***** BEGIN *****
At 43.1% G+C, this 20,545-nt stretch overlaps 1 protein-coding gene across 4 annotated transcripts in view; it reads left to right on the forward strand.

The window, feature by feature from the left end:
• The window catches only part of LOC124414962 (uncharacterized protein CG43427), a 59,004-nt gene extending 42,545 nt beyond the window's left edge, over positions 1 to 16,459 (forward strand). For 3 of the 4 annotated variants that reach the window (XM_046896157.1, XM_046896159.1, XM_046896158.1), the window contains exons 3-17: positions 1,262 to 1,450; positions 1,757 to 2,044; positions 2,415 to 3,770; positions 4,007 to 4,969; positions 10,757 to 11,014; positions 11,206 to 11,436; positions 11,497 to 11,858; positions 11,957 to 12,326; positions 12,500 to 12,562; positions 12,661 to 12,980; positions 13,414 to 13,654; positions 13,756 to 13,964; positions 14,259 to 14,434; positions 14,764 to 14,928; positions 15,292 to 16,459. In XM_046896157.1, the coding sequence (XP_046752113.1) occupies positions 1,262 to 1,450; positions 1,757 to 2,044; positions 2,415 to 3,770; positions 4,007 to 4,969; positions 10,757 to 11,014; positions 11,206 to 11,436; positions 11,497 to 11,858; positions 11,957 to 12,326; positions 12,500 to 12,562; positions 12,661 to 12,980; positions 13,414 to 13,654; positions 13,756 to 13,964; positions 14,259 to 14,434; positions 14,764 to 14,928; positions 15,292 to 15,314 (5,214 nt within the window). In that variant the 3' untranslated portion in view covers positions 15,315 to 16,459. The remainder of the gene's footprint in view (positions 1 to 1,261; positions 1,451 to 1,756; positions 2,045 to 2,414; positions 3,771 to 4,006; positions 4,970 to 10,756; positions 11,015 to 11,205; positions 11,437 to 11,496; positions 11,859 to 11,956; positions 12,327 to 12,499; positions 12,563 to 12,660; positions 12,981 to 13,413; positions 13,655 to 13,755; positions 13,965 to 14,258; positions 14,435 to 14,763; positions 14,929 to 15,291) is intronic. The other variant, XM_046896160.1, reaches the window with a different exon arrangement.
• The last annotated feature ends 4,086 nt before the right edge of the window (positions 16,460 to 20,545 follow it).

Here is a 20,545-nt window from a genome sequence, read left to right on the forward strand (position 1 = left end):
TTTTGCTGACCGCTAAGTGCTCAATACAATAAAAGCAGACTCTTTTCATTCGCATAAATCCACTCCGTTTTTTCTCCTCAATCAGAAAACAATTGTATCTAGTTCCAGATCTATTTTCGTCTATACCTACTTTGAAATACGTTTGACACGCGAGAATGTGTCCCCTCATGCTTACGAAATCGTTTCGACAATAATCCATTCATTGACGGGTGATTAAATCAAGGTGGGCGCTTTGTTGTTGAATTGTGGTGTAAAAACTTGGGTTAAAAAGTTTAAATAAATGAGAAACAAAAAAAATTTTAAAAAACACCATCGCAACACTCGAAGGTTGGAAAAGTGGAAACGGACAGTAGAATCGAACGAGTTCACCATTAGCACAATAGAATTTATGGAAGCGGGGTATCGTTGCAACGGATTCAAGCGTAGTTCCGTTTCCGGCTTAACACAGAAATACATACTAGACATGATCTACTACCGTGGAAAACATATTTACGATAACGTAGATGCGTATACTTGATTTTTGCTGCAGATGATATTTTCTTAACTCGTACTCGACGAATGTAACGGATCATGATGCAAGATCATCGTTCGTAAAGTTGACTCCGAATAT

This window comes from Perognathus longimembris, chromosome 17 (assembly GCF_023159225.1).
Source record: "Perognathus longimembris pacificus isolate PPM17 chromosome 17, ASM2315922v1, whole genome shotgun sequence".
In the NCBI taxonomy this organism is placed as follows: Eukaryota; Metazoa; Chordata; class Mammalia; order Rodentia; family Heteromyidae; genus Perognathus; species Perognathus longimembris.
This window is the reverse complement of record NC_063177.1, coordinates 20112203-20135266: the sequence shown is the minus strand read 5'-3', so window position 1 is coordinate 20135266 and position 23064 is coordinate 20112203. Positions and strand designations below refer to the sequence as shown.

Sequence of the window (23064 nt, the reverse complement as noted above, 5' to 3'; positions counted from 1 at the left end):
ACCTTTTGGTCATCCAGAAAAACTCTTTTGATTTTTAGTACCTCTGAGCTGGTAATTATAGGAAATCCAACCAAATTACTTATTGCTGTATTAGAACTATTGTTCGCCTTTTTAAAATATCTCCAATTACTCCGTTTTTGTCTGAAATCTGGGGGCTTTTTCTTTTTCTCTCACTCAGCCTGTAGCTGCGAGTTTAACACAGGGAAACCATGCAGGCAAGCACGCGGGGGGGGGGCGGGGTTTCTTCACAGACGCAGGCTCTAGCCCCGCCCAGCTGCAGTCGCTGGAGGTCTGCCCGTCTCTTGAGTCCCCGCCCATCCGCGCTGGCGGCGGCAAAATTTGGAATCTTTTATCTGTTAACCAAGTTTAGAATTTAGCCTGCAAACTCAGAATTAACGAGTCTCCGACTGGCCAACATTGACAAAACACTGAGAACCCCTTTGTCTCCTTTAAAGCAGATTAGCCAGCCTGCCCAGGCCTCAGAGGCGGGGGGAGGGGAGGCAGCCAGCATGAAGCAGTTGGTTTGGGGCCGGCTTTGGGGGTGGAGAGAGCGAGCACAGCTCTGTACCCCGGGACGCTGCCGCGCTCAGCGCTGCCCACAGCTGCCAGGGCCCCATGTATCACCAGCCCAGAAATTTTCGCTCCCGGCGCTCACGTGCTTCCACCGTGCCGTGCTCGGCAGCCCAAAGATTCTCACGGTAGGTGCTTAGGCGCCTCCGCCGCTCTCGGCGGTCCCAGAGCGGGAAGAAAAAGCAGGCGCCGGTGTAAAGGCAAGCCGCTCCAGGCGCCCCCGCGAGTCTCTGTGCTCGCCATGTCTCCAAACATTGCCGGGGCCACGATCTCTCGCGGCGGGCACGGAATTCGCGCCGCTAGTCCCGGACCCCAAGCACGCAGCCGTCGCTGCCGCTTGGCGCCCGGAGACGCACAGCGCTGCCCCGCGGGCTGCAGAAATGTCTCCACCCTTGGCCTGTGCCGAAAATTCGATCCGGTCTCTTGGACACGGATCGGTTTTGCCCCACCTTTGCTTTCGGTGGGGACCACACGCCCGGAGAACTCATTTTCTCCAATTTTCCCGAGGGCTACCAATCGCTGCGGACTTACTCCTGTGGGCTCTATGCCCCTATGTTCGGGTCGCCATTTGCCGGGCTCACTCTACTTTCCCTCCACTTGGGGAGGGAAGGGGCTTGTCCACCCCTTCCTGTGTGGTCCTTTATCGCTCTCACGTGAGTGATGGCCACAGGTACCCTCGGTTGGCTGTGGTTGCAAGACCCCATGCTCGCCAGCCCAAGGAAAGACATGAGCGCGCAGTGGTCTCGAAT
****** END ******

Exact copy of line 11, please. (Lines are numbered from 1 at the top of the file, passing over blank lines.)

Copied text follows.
Sequence of the window (23064 nt, the reverse complement as noted above, 5' to 3'; positions counted from 1 at the left end):